Remotely sensed hyperspectral image classification is a very challenging task due to the spatial correlation of the spectral signature and the high cost of true sample labeling. In light of this, the collective inference paradigm allows us to manage the spatial correlation between spectral responses of neighboring pixels, as interacting pixels are labeled simultaneously. The transductive inference paradigm allows us to reduce the inference error for the given set of unlabeled data, as sparsely labeled pixels are learned by accounting for both labeled and unlabeled information. In this paper, both these paradigms contribute to the definition of a spectral-relational classification methodology for imagery data. We propose a novel algorithm to assign a class to each pixel of a sparsely labeled hyperspectral image. It integrates the spectral information and the spatial correlation through an ensemble system. For every pixel of a hyperspectral image, spatial neighborhoods are constructed and used to build application-specific relational features. Classification is performed with an ensemble comprising a classifier learned by considering the available spectral information (associated with the pixel) and the classifiers learned by considering the extracted spatio-relational information (associated with the spatial neighborhoods). The more reliable labels predicted by the ensemble are fed back to the labeled part of the image. Experimental results highlight the importance of the spectral-relational strategy for the accurate transductive classification of hyperspectral images and they validate the proposed algorithm.
Fully-focusing of radar altimeters is a recent concept that has been introduced to allow further improvement of along-track resolution in high pulse repetition frequency (PRF) radar altimeters. The straight potentiality of this new perspective reflects into a more accurate estimation of geophysical parameters in some applications such as sea-ice observation. However, as documented in a recent paper, such capability leaves unsolved the problem of the high computational effort required. In this paper, we face the problem of adapting for altimeters the Omega-Kappa SAR focusing algorithm that is performed in the two-dimensional wavenumber domain, accounting for the difference existing between SAR and altimeter from geometry (looking and swath width) and instrument (echoes are deramped onboard on receiving) point of view. Simulations and an application using in-orbit data show the effectiveness of the proposed approach and the highly reduced computational effort.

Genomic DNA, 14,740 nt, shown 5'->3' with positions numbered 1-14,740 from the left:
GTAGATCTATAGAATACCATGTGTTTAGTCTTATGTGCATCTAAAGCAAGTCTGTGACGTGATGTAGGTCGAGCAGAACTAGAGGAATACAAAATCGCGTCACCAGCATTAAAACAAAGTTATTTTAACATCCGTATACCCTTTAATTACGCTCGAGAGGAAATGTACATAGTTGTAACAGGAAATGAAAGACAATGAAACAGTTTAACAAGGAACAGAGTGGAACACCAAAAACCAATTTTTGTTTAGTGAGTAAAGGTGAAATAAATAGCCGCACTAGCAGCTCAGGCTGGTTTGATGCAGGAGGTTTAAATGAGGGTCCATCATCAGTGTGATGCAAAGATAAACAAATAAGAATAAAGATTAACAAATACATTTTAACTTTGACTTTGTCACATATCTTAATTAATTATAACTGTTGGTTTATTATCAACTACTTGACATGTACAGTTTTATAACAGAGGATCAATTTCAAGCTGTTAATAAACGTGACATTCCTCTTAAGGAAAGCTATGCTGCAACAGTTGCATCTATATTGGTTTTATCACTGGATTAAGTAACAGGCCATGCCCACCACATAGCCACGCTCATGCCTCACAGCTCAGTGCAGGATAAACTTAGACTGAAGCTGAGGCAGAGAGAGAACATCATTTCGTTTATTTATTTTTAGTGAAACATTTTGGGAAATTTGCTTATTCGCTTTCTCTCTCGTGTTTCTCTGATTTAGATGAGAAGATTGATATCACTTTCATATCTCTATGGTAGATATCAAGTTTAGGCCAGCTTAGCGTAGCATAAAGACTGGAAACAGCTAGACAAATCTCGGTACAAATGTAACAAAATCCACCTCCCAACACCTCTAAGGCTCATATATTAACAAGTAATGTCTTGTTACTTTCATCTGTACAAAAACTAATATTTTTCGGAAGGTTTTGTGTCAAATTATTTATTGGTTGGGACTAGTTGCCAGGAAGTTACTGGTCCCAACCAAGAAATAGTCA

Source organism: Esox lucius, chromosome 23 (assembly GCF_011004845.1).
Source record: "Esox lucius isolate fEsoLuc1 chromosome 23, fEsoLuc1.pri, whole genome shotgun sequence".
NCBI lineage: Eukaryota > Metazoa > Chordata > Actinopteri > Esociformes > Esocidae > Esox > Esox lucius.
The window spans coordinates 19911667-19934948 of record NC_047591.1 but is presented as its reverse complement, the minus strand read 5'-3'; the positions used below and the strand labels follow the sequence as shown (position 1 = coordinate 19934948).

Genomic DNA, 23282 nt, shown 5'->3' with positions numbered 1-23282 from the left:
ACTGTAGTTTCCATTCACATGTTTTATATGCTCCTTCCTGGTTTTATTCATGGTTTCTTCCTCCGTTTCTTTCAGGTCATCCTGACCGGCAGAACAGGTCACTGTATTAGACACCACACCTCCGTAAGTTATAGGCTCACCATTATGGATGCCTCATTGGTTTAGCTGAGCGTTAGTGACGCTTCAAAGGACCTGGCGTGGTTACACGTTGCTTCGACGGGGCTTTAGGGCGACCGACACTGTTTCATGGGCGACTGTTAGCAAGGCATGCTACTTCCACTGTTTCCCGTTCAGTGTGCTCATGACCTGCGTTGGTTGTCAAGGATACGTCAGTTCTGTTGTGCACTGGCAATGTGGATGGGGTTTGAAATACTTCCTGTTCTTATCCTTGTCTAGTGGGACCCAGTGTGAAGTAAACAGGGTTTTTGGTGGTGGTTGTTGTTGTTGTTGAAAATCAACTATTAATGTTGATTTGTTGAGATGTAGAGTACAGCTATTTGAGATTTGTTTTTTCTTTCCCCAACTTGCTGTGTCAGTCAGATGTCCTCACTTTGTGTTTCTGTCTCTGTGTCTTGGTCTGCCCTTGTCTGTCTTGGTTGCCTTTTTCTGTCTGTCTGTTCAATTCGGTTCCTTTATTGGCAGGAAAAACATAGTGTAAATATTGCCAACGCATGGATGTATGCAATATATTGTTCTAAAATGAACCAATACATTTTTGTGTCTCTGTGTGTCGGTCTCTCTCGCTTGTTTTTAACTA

Hydrogel composite membranes (HCMs) are used as novel mineralization platforms for the bioinspired synthesis of CaCO3 superstructures. A comprehensive statistical analysis of the experimental results reveals quantitative relationships between crystallization conditions and crystal texture and a strong selectivity toward complex morphologies when monomers bearing carboxyl and hydroxyl groups are used together in the hydrogel layer synthesis in HCMs.
The letter introduces a novel quantizer suited for medium to high-resolution synthetic aperture radar (SAR) systems, like the forthcoming SENTINEL-1 SAR. The Flexible Dynamic Block Adaptive Quantization (FDBAQ) extends the concept of the Block Adaptive Quantization (BAQ), used in spaceborne SAR since the Magellan mission, by adaptively tuning the quantizer rate according to the local signal-to-noise-ratio (SNR). A design is presented aiming to optimize the average bit-rate, while constraining the minimum SNR. FDBAQ optimized performance is then evaluated using backscatter maps derived from ENVIronment SATellite (ENVISAT) data